Bravo! marks both the 50th anniversary of Vancouver Opera and the 30th anniversary of Pacific Opera Victoria. Coupled with the current rise in the popularity of the venerable art form, with new opera groups and simulcast venues (such as Vancouver’s Festival Cinemas) proliferating across the province, this plentifully Illustrated Bravo! gives the reader a flesh and blood history of opera in the province. No fuddy duddy construct, the book has some production images that might be easily R-rated. Even a casual viewing of Bravo! would reveal that BC’s future opera looks to be re-inventing the definition of operatic over-the-topness. Bravo! indeed.
Cunningham sets the record straight for those who might think that the whole Vancouver scene began in the 1960’s with Irving Guttman, the venerable and genial enough native Montréaler, a.k.a. White Knight of Opera in Western Canada. There is a full complement of 19 references (great notes and index) to Guttman’s enthusiastic artistic leadership of the Vancouver Opera Association (now known as Vancouver Opera), but there is more history, much more.
Vancouver opera houses abound in 19th century
Ever since the first full-length opera performance in Victoria in 1877, BC fans of this historic and ever-evolving art form have kept its spirit alive.
Cunningham outlines the early popular Vancouver opera houses, from Hart’s Opera House to the Imperial Opera House to the grand Canadian Pacific Railroad Vancouver Opera House on Granville Street. Of course we get to the large productions at the Queen Elizabeth (now being refurbished for the new season, 50th anniversary celebrations and the Olympics) and Cunningham knowledgeably also takes us to the many other operatically grand contemporary opportunities in Vancouver, Victoria and wider afield. No snob, she celebrates also the excellence of the Vancouver Opera orchestra and chorus, plus character roles sung by local singers.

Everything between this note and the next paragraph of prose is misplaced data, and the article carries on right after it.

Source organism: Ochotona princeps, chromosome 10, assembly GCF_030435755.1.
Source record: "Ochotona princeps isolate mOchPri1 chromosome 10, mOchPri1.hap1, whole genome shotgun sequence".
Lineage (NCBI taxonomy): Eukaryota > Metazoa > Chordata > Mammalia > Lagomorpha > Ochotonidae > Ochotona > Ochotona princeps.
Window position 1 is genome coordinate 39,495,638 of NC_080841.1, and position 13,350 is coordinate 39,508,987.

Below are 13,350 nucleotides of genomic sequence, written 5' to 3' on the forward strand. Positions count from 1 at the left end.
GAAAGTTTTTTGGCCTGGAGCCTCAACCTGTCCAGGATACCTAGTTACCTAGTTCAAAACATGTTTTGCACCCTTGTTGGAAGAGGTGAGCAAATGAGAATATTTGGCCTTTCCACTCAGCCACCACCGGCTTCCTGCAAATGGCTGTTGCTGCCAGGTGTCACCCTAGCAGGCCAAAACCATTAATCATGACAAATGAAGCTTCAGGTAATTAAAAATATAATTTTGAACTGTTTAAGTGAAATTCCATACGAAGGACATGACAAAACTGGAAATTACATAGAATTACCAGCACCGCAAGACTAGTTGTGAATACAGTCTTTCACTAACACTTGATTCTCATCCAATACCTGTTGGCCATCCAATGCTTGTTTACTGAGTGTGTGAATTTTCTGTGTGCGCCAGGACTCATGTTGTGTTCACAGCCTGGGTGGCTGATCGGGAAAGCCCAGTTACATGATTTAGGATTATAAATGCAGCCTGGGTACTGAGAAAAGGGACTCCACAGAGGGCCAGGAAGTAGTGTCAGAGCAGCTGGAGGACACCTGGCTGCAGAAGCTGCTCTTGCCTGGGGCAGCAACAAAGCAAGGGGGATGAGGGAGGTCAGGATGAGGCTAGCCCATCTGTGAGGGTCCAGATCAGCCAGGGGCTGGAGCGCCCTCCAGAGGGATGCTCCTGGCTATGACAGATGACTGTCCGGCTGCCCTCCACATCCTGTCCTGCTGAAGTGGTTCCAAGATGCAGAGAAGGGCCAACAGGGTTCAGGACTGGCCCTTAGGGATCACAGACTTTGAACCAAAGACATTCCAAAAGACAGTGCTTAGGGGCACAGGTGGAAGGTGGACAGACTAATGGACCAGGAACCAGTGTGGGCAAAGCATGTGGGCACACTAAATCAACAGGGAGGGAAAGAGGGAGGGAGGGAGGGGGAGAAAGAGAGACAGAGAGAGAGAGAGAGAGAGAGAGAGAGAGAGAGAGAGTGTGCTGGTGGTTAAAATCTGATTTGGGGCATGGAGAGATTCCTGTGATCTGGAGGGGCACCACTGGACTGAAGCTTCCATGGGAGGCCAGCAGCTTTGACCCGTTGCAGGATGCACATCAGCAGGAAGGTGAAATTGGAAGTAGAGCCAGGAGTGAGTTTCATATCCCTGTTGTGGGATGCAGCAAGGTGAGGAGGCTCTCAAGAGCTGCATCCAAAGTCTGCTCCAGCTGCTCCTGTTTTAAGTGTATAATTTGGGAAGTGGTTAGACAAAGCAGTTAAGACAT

Opera companies used to tour. Now just the singers and conductors tour. Sometimes the sets and costumes too. Early in Vancouver’s arts history, touring companies noted the number of opera house opportunities and traveled from the UK, the US and even Australia bringing programming which included Euro-centric productions such as Lohengrin, Thaïs, The Merry Widow, Lucia di Lammermoor, Carmen, Rigoletto, Faust, Aida and a new opera with an early 20th century Madama Butterfly. Sound like familiar repertoire programming? Cunningham honestly opines that our audiences are still linked to the traditions of the past more than the present or future of opera. But she points to bright prospects of many opera groups with successful audience development, contemporary approaches and premiers accomplished.
From its colourful origins including the early foreign touring companies, to the determined efforts of BC's opera pioneers, Cunningham’s research efforts culminate with in-depth encouragement. BC’s opera culture is here in Bravo! with glory and warts, behind-the-scenes accounts of contemporary productions, full listings of Pacific Opera Victoria, Vancouver Opera and Modern Baroque Opera productions and detailed information on BC opera singers, composers and opera training. Nothing tedious.
Kind of like attending Tosca for the first time.